panic over the possibility that children (minors) might read
pornographic material, and by the wave of publicity
regarding the malicious hackers and illegal credit card and
phone information posted on BBS's by electronic graffiti

Among the ideas SERIOUSLY DISCUSSED for the new federal
law restricting BBS's are provisions which would require:

* Registration of all BBS's as a public utility.

* BBS users to log in with, and post their legal names.

* SYSOPS to keep a log of all names of users.

* SYSOPS to keep a log of all messages & access times.

* Criminal penalties for SYSOPS whose BBS's have
illegal messages posted on them - even if the SYSOP
was not aware of the message and had not been
informed the message was there nor given a chance to
remove it!

While the law is currently only being discussed, there
is much pressure to restrict and regulate BBS's. A good BBS
law could protect BBS's and SYSOPS. A bad law could destroy
BBS's in their infancy as a telecommunications phenomena.

BBS's put the individual back into mass society in the
age of telecommunications. BBS's encourage information
sharing and remove barriers to discussion posed by social
status, wealth, class, race, sex, physical size, and many
physical handicaps. BBS's encourage the democratic process
and are a powerful new communications system which deserves
Constitutional protection and First Amendment Rights.

differing views of wording, law, and tactics; all should be
given a chance to be heard. Congress should delay passage
of any BBS legislation until BBS users and SYSOPS have a
chance to discuss the legal issues and make their opinions
known in a series of Congressional hearings. Our discussion
must start immediately and we must organize to block bad BBS
legislation until our voices are heard.

We share the responsibility. Time is short. Spread
the word. It is the electronic age. We are all Paul

FIDONEWS -- 19 Aug 85 00:02:15 Page 9

How FidoNet Can Help Fight Against Federal Legislation
Restricting BBS Operation

After reading the article in the July 29th issue of
FidoNews by Chip Berlet on the new federal computer laws
being proposed I decided to follow up and see how we could
pool our resources in order to support the efforts of those
individuals or groups that represent the majority of our
bona fide BBS users and sysops. The only formal group that
I found was the National Association of Bulletin Board
Operators started by Chicago attorney Paul Bernstein who
also runs a BBS for lawyers called LAWMUG. This is a
relatively new group that currently includes Paul and a
number of other Chicago residents. They are against federal
efforts restricting bulletin boards and are currently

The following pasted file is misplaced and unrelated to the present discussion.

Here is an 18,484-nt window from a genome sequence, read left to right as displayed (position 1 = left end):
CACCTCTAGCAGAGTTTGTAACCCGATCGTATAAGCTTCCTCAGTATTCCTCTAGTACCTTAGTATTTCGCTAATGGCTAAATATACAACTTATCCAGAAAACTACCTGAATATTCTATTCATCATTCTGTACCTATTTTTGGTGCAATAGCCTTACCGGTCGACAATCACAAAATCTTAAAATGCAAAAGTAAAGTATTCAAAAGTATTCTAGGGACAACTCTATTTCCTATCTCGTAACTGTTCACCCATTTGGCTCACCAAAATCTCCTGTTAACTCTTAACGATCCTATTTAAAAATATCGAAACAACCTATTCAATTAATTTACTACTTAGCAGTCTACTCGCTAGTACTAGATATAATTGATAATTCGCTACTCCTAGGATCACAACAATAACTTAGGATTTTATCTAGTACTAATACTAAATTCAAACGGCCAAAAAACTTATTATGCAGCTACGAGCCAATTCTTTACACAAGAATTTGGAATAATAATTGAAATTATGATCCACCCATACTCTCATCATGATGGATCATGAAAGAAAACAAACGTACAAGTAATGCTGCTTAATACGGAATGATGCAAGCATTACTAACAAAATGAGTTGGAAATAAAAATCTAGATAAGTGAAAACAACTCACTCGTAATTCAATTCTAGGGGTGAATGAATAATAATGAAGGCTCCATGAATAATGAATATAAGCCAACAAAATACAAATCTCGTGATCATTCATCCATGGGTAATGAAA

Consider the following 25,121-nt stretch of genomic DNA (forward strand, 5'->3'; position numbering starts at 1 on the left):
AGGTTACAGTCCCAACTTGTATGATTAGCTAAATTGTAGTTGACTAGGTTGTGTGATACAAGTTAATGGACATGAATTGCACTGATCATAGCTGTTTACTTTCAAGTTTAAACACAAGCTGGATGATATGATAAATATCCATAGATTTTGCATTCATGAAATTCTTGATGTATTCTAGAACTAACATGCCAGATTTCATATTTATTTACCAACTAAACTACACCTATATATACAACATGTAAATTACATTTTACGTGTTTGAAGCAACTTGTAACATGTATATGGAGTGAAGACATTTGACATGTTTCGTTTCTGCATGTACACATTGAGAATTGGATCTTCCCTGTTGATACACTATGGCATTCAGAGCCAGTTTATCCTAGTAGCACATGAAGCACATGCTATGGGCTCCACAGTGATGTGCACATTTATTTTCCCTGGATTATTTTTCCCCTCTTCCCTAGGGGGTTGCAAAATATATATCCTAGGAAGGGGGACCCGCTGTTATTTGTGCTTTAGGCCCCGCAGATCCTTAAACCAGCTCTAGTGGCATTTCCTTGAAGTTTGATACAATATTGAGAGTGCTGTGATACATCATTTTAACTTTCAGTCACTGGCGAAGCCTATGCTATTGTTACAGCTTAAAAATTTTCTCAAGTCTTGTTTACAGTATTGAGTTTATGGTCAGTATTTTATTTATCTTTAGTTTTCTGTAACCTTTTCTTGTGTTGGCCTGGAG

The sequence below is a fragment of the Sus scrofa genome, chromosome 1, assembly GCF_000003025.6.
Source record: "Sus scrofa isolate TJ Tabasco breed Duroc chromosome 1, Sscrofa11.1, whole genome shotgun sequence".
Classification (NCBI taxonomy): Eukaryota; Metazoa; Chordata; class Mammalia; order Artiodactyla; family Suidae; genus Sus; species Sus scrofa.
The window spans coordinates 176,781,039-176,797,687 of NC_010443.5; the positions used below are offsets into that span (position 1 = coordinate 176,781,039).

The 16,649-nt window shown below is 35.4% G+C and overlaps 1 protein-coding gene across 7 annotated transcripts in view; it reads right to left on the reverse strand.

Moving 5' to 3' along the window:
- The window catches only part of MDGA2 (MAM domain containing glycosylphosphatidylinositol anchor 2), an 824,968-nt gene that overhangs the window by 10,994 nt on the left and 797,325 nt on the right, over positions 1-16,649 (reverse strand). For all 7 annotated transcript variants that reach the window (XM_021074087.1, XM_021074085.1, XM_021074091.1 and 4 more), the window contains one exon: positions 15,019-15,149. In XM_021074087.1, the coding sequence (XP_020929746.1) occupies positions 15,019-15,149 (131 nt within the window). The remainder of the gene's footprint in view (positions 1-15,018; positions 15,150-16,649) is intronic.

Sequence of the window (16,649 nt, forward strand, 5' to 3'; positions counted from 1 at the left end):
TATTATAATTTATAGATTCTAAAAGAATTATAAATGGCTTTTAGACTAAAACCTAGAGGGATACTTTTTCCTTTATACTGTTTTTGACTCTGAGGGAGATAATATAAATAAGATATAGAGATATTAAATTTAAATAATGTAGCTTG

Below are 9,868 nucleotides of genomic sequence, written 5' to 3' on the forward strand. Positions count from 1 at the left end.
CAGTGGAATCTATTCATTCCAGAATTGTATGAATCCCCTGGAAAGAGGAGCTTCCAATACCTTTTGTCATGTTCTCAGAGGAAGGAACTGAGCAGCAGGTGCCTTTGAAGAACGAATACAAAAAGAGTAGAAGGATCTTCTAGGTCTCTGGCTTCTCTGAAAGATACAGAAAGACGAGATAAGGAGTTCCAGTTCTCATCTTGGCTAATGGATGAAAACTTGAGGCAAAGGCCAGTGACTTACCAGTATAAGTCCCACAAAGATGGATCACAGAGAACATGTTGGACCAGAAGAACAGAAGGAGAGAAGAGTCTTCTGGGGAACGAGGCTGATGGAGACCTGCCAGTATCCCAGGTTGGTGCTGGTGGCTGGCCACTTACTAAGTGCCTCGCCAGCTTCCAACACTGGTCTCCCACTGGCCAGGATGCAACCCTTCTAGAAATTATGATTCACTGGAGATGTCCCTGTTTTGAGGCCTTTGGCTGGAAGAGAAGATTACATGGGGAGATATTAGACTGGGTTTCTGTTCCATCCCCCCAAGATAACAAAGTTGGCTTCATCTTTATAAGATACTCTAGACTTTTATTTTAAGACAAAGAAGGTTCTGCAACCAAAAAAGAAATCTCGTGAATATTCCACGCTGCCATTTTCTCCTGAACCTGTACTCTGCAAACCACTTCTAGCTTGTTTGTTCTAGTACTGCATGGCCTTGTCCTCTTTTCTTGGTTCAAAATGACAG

soliciting support via messages on several bulletin boards,
as well as the Source. If you would like more information
or would like to send contributions their address is:

National Association of Bulletin Board Operators
c/o Paul Bernstein
600 N. McClurg Ct.
Chicago, Ill. 60611

I also contacted the office of Senator Paul Tribble and was
sent a copy of Senate Bill 1305. For those of you that may
not be familiar this is a Bill to "establish criminal
penalties for the transmission by computer of obscene
matter, or by computer or by other means, of matter
pertaining to the sexual exploitation of children, and for
other purposes". Exchanging information pertaining to sexual
crimes is not prohibited under current law. The problem with
this Bill is that it doesn't stop there. Quoting from the
Bill "any obscene, lewd, lascivious, or filthy writing,
description, picture, or other matter entered, stored, or
transmitted by or in a computer" will constitute a crime.
I'm no lawyer, but I'm certainly not in favor of
governmental efforts that force me to ensure that nothing
illegal occurs on my system. With Fido we have all the
checks and balences to keep our boards clean without
intervention. The ACLU opposes the Bill because it
infringes on First Admendment rights. I would like to hear
the opinion of others on this matter as I may be asked to
testify on some of the positive aspects of bulletin boards.
(Fido in particular). The hearings are scheduled for late
September or early October. If you would like to comment or
know more about this matter you can contact:

Paul S. Trible,Jr.
United States, Senator


Darren S. Trigonoplos
Legislative Assistant for Senator Trible
United States Senate
Washington, D.C. 20510

The Senate Bill 1305 is called the Computer Pornorgraphy and
Child Exploitation Prevention Act of 1985. It is currently
under study in the Senate Subcommittee on Juvenile Justice.

Ken Kaplan
SYSOP Fido 100/22 or 100/51


From: tanner <,@ucf.CSNET:tan...@ki4pv.uucp>
Date: Fri Aug 30 11:33:46 1985
Subject: Re: HUMAN-NETS Digest V8 #27 (porno BBS's -- against law?)

Pornography is defined by the supreme court as "anything that offends
the local authorities"; this is known as the "community standards"

Pornographic BBS's, as all other BBS's (and all other publishing, both
electronic and paper) are protected by the first amendment. This does
not apply in more conservative areas of the country of course.

tanner andrews
uucp: ...decvax!ucf-cs!ki4pv!tanner


Date: Thu, 29-Aug-85 10:14:01 PDT
From: vortex!lau...@rand-unix.ARPA (Lauren Weinstein)
Subject: Satellite viewing "freedoms" (long)

I think there's rather a lot of misconception floating around